Endovascular surgery can also be used to treat other conditions such as dissection (tearing) of the aorta, pseudoaneurysms, arterial blockages, and trauma to vessels. It can also be used for procedures such as angioplasty, which involves widening blocked arteries; embolization, which is used to cut off blood supply to certain areas; and thrombolysis, which is used to break up clots. The success rates for these procedures vary depending on the type and location of condition being treated, however endovascular surgery typically has high success rates when compared with traditional open repair techniques.

Another major benefit of endovascular surgeries is that they are associated with fewer risks than open repair surgeries. This includes smaller incision sites (which reduce risk of infection and scarring), minimal tissue damage during surgery (due to no need for large cuts), reduced blood loss due to smaller incision sites, faster recovery times (as there are no large cuts or sutures necessary), and less risk for postoperative complications such as discomfort or pain due to minimized tissue damage. Additionally, because these types of surgeries do not require general anesthesia like open repair procedures do, there are fewer risks associated with general anesthesia including adverse reactions and prolonged recovery time.

The risks associated with endovascular repair include:

  • leaking around the graft (endoleak)
  • movement or migration of the graft
  • delayed rupture
  • infection
  • paralysis

These risks related to this kind of procedure are lower compared with open-chest surgeries due to smaller incisions used during delivery process, as well as shorter recovery times. The benefits also include reduced risk for post-operative complications and improved quality of life due to less pain and shorter hospital stays which can lead to significant cost savings.

Additionally, minimally invasive techniques like endovascular stent grafting can offer excellent long-term outcomes when compared with other similar surgical options such as open repairs or extra-anatomic bypasses. Endovascular repair has proven itself to be highly successful in both elective (i.e., non-emergency) and emergent cases providing patients with improved chances for survival without any major complications or long-term damage. In fact studies have shown positive outcomes even after several years following surgery when compared with other methods.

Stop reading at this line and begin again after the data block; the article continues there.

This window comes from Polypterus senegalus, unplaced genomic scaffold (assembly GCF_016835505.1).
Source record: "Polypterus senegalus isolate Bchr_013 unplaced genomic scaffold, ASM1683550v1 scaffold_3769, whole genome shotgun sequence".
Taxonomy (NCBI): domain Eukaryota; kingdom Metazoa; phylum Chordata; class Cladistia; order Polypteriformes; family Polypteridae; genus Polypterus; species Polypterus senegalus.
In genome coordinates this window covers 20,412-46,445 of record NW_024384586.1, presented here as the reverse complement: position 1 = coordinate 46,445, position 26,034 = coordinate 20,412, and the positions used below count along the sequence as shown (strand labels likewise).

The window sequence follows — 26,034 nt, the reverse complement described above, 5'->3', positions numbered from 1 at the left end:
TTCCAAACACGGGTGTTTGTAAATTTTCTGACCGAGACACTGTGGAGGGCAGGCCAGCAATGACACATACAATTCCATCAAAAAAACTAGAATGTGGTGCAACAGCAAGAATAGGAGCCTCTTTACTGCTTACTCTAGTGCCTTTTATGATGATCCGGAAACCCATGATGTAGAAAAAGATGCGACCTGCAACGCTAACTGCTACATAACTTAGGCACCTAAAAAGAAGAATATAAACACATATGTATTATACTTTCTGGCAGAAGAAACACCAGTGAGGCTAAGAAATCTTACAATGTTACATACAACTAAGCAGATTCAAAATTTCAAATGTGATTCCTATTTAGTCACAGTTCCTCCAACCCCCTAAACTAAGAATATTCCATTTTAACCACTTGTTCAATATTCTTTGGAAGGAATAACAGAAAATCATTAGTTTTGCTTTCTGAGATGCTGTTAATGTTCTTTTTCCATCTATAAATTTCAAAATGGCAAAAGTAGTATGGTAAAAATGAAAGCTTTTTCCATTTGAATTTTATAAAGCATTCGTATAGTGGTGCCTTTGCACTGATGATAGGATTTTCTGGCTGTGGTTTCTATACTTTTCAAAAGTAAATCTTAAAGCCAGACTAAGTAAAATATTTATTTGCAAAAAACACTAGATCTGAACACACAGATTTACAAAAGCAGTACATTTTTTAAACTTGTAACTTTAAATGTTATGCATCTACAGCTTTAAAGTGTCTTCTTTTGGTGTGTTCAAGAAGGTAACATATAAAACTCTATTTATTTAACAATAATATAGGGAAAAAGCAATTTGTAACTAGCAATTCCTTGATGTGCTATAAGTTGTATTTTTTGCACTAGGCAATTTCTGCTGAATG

Recovery and Outlook

How long will it take to recover from endovascular repair of a thoracic anevrysm?

Your hospitalization after the procedure is usually 2 to 3 days. While your recovery will take less time than recovering from open-chest thoracic aneurysm surgery, the early restrictions are similar and include:

  • No driving until approved by your physician (usually within 1-2 weeks after the procedure, and no longer taking pain medication)
  • No baths until the groin incisions heal; showers and sponge baths around the incision are permitted.
  • Avoid lifting heavy objects for approximately 4 – 6 weeks after the procedure.

You will return for a follow-up visit within one month of the procedure. Follow-up imaging tests will take place 1 and 6 months following the procedure to make certain the stent is still functioning.

At VenArt Clinic we provide experienced surgeons who understand how complex thoracic procedures can be; they are knowledgeable about endovascular repair techniques tailored specifically for each individual patient’s needs. Our team works together with other specialized physicians including radiologists, cardiologists & vascular surgeons – all working collaboratively to ensure successful outcome & best possible care for patients undergoing treatments at our clinic. We provide state of the art medical facilities & latest technological advancements enabling us to deliver results remarkable results time & time again.